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Making sense of the TTC’s new fare rules

The TTC’s new policies have caused confusion for some passengers and parents.
July 12, 2016
By Ben Spurr

The TTC board approved major changes to its fare policies Monday that will affect the Red Rocket’s young riders. The new rules, which would come into effect next year, include requiring children as young as 6 to use Presto fare cards. Children 10 to 12 would have to have photo ID in order to ride free, while teens from 13 to 19 would have to have photo ID to access the discounted youth fare.

The new policies have caused confusion for some TTC users and their parents. Here’s what you need to know.

Why is the TTC doing this?

One reason is to combat fare evasion. Since March 2015, children 12 and under have been able to ride free, but the TTC suspects teenagers are abusing the system to avoid paying fares. Having youth around 12 years of age carry photo ID would solve that.

Because fare evasion costs the TTC money, chief customer officer Chris Upfold framed the rules as a way to ensure the agency can “protect” free rides for young riders. “Because if it gets to a stage where it actually becomes unsustainable, then people are going to lose that discount,” he said.

The other reason is Presto. The TTC will have installed automatic fare gates at all subway stations by mid-2017, and fare collectors will be phased out. Because the gates won’t open without a Presto card, any child too big to go through the gate with a parent will need a card in order to physically enter the station.

Will children 12 and under still be able to ride without paying a fare?

Yes. But while nothing would change for children 5 and under, kids aged 6 to 12 would need a Presto card, which costs a $6 administrative fee. Children aged 10 to 12 will also need to pay about $5 to $7 for TTC-issued photo ID.

Will children in the same family each need their own card?

Yes. For children 10 and older, their cards would include their photo and would be non-transferable. Children aged 6 to 9 could share a card, but not if they are travelling together.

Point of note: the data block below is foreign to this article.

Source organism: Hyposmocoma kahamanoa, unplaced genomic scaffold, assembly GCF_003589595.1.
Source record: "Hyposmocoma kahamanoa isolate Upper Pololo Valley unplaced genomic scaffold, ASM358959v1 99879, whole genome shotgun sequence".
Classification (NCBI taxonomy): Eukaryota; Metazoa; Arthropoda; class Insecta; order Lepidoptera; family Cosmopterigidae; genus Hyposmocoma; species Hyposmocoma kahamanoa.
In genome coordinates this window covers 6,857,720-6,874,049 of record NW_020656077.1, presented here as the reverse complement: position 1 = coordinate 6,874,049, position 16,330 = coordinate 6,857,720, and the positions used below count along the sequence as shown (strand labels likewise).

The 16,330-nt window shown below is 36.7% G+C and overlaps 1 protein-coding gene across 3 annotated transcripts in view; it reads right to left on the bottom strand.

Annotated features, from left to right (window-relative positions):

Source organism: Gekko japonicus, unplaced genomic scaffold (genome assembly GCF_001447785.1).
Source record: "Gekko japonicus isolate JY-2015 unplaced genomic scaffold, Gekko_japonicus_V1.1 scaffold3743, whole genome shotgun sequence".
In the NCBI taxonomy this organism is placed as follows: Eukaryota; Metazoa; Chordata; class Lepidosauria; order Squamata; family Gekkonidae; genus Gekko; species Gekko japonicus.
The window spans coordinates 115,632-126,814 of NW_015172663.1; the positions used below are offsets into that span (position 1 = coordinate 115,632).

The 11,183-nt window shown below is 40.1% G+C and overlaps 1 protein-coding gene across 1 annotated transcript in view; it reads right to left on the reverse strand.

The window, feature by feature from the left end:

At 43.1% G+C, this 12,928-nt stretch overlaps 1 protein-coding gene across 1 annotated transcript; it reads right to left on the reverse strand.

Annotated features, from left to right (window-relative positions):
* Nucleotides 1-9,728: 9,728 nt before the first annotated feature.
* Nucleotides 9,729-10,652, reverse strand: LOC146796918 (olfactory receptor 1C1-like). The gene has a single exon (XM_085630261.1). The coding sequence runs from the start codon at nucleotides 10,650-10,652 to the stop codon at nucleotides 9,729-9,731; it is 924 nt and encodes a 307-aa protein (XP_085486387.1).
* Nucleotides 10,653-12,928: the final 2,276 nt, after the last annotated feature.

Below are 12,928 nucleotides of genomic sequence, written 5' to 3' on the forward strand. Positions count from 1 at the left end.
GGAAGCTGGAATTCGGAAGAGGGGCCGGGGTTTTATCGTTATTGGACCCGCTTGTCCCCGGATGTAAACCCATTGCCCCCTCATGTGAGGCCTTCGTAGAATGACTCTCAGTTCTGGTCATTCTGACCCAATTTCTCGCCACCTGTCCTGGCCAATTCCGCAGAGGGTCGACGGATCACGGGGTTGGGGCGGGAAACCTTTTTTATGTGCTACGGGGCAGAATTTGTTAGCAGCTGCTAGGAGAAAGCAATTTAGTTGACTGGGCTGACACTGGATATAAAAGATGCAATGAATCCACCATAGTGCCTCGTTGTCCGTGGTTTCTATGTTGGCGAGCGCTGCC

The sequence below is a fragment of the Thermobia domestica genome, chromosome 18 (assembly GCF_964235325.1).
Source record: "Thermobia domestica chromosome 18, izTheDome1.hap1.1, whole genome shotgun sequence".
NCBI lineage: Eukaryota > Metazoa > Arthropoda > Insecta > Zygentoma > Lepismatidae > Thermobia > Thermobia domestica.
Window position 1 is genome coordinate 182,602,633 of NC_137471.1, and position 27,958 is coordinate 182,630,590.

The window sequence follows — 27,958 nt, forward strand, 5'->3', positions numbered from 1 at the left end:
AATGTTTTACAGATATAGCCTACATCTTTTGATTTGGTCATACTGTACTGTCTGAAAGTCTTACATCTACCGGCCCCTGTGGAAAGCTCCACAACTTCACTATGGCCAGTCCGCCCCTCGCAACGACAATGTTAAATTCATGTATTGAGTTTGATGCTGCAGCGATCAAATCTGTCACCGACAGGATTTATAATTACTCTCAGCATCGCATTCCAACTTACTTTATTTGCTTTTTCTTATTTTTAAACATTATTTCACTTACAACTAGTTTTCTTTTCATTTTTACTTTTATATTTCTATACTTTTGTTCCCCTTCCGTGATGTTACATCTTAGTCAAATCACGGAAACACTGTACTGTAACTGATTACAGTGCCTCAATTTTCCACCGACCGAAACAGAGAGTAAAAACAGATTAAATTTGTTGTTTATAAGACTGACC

Will children aged 6 to 9 need a Presto card to ride buses and streetcars?

Although surface vehicles won’t have Presto gates and children will be able to physically board without using a fare card, the TTC will ask them to tap their cards on buses and streetcars because doing so provides the commission with valuable data used in service planning. “We would encourage them to tap because it gives us information, but it’s not necessary,” said TTC spokesman Brad Ross.

How will children get Presto cards and photo IDs?

Details have yet to be worked out, but the TTC hopes the application process will be entirely online. To prove eligibility for the discounted fares, families would have to provide the TTC with proof of the young transit riders’ age, such as a birth certificate or passport.

Instead of the old system, under which photographers visited schools to take student ID photos, pictures of young riders would be submitted online. The photo IDs for all age groups wouldn’t be a separate document, but would appear on the Presto cards themselves.

Will kids have to get new photos every year?

No. Youngsters would need new photos three times, at 10, 13, and 16 years old. The ID at 10 ensures they can ride free until they turn 13, at which point they need a new ID to access the discounted youth fare. While teens are eligible for the youth discount until they turn 20, a TTC report notes a “13-year-old can change in appearance significantly over this period,” so they would be required to get an updated photo at 16.

What happens if a child loses the card?

Presto cards for young riders would be registered with the TTC. If a card is reported lost, the agency would put it on a “hot list,” which would render it invalid. Children (or their parents) would have to go through the application process again to get a new card, but any outstanding balance on the lost card could be transferred to the new one.